Sunday, May 9, 2010

I feel much better now!!!

There. It's done. I made the decision, committed to it, and moved forward. I feel twenty pounds lighter. The keel has been milled, fitted, relieved for the ballast casting, and dry hung on the boat. The photos show it before it got tapered and relieved.

For all of my bluff and bluster in previous posts, one would think that it would have been easier for me to actually do it. It wasn't. I take very seriously any significant change made to somebody else's work. I know as much about the finer points of yacht design as I do about Santeria. I did not make any of my decisions regarding these changes willy-nilly, particularly the keel profile. They are all the result of careful math, long hours of research, and tapping the expertise of many respected marine professionals. Special thanks to Messrs. Taylor, Crocker, Ford, and Prescott for the advice and encouragement to move out of analysis paralysis.

Forward rang is laminated and dry-fit to the boat. This part is a much tighter bend than any of the others. It is about the absolute limit to what 1/8" laminates will do without breaking. As a matter of fact, during the dry run, there were a couple of ominous cracking and popping noises as I sucked the last of the curve into the stack. Note the ridiculous number of clamps near the center of the part. I let the stack sit in the form overnight. When I removed it, there were three laminates with short grain that had begun to spilt. I pulled them out of the stack and replaced them with straighter-grained pieces. The lamination went without a hitch. It was a wrestling match, though.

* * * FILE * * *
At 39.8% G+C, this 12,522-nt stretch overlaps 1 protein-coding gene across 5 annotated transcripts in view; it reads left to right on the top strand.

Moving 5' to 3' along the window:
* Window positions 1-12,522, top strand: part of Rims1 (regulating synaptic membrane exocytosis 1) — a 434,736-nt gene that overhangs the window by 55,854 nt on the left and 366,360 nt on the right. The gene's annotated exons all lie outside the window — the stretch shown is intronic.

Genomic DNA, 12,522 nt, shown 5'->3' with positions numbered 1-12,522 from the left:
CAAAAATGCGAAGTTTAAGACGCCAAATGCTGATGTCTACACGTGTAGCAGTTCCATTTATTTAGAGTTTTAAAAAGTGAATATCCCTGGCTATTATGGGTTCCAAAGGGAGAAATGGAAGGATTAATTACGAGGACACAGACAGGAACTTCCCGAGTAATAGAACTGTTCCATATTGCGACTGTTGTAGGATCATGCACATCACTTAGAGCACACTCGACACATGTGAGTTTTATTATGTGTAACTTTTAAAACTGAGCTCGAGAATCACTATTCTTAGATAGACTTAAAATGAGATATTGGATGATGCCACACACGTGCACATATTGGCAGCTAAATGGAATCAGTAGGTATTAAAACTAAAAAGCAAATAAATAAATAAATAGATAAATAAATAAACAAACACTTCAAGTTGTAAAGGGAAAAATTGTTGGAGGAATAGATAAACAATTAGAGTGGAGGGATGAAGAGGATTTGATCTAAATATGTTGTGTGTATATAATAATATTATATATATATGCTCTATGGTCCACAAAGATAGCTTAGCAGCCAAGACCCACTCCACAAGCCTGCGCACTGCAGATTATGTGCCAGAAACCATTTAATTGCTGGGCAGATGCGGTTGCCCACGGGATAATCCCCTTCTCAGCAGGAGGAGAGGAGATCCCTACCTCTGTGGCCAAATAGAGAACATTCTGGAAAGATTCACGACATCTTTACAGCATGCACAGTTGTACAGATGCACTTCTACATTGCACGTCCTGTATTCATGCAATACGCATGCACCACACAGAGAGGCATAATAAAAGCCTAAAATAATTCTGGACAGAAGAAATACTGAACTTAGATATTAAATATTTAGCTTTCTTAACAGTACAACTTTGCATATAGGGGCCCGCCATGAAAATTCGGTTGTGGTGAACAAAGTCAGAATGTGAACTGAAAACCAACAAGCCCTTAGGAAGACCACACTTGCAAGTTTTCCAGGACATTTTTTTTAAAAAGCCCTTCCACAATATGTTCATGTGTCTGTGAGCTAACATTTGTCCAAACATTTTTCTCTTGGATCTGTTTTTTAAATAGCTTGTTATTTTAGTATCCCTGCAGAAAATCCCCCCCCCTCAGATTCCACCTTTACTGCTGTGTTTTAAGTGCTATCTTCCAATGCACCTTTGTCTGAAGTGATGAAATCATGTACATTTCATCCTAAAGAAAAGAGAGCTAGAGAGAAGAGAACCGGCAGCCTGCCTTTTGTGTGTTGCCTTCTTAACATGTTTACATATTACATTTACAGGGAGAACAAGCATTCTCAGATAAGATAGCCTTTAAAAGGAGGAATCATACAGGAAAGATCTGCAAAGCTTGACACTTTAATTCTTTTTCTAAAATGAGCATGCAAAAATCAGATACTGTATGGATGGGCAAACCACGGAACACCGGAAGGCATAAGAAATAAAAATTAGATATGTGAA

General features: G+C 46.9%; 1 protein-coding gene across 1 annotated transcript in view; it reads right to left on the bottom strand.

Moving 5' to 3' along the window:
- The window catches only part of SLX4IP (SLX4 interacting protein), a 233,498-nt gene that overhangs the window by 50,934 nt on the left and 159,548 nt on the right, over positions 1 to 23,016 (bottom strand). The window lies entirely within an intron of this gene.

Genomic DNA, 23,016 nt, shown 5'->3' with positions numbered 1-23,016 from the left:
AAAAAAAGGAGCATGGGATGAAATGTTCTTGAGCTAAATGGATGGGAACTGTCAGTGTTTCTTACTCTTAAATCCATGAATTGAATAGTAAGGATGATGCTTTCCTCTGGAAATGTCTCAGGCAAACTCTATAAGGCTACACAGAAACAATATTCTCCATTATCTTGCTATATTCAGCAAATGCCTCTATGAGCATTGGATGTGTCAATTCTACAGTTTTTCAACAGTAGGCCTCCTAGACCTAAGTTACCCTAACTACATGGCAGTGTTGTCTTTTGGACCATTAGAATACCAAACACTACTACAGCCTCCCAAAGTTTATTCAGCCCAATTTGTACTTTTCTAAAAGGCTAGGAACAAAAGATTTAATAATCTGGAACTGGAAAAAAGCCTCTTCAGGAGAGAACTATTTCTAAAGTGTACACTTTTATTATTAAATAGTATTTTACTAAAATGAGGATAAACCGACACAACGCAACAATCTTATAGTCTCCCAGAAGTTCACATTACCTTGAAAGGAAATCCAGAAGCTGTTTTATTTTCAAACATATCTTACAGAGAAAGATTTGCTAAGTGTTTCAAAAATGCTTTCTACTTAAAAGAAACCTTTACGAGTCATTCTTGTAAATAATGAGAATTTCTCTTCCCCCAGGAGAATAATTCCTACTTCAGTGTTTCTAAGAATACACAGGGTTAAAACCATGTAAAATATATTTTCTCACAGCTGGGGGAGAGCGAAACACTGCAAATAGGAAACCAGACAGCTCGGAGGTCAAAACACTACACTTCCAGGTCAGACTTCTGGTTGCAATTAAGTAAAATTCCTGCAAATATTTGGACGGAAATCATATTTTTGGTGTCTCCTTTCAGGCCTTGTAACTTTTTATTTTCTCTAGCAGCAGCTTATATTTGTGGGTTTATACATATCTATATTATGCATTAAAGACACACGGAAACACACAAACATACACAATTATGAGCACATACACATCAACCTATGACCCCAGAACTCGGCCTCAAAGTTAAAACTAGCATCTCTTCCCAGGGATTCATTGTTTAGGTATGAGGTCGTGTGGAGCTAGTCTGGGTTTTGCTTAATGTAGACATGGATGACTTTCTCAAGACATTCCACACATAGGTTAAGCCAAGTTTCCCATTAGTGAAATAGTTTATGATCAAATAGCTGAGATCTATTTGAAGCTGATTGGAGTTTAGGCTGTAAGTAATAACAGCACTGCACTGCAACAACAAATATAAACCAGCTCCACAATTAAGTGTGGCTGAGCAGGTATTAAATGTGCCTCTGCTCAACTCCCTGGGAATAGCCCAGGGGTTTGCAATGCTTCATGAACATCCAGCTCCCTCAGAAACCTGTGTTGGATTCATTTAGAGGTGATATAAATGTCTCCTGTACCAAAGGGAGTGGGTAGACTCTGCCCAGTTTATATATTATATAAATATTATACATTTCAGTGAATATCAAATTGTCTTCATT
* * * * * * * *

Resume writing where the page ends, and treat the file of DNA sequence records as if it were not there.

I fitted the part this morning. All went well, but one of the laminates blew out while radiusing the edge. It is getting a localized repair and will be installed tonight. I'll glue the outer keel in place, too.

I have re-thought the installation method for the outer keel. I am gluing it the same way the rest of the boat is assembled. I will still run a line of centerline pinch bolts, but epoxy here makes me feel that much more secure. I'm committed, anyway, and removal of the outer keel will involve a sawz-all no matter how it is hung.

Tomorrow, I have to re-locate the project so that final coats can go on the boats surrounding Dark Secret. I will take the opportunity to flip her, prep and prime the bottom, and carry the topsides work to a first coat of black paint. Come to think of it, if I melt, pour, and hang the lead, paint the bottom, and finish the topsides, then there's no reason to have to invert her again. Unless she's in the way of paying work...